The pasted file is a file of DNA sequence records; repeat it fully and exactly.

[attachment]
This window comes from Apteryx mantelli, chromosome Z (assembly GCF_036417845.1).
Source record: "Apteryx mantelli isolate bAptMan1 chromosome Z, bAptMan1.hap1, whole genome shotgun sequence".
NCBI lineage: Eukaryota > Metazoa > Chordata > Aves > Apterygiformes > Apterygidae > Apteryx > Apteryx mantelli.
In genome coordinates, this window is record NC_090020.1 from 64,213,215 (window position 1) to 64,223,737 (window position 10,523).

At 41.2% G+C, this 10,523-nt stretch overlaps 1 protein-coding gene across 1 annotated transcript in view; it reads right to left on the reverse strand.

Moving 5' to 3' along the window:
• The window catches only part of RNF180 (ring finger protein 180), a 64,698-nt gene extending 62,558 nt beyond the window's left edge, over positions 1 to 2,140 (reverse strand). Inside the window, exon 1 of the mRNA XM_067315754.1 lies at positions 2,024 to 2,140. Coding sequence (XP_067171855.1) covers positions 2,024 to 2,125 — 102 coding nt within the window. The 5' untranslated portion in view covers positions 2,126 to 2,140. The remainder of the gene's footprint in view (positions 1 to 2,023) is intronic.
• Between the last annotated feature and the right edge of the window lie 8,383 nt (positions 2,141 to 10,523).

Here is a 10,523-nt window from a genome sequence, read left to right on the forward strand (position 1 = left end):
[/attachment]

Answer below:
This window comes from Apteryx mantelli, chromosome Z (assembly GCF_036417845.1).
Source record: "Apteryx mantelli isolate bAptMan1 chromosome Z, bAptMan1.hap1, whole genome shotgun sequence".
NCBI lineage: Eukaryota > Metazoa > Chordata > Aves > Apterygiformes > Apterygidae > Apteryx > Apteryx mantelli.
In genome coordinates, this window is record NC_090020.1 from 64,213,215 (window position 1) to 64,223,737 (window position 10,523).

At 41.2% G+C, this 10,523-nt stretch overlaps 1 protein-coding gene across 1 annotated transcript in view; it reads right to left on the reverse strand.

Moving 5' to 3' along the window:
• The window catches only part of RNF180 (ring finger protein 180), a 64,698-nt gene extending 62,558 nt beyond the window's left edge, over positions 1 to 2,140 (reverse strand). Inside the window, exon 1 of the mRNA XM_067315754.1 lies at positions 2,024 to 2,140. Coding sequence (XP_067171855.1) covers positions 2,024 to 2,125 — 102 coding nt within the window. The 5' untranslated portion in view covers positions 2,126 to 2,140. The remainder of the gene's footprint in view (positions 1 to 2,023) is intronic.
• Between the last annotated feature and the right edge of the window lie 8,383 nt (positions 2,141 to 10,523).

Here is a 10,523-nt window from a genome sequence, read left to right on the forward strand (position 1 = left end):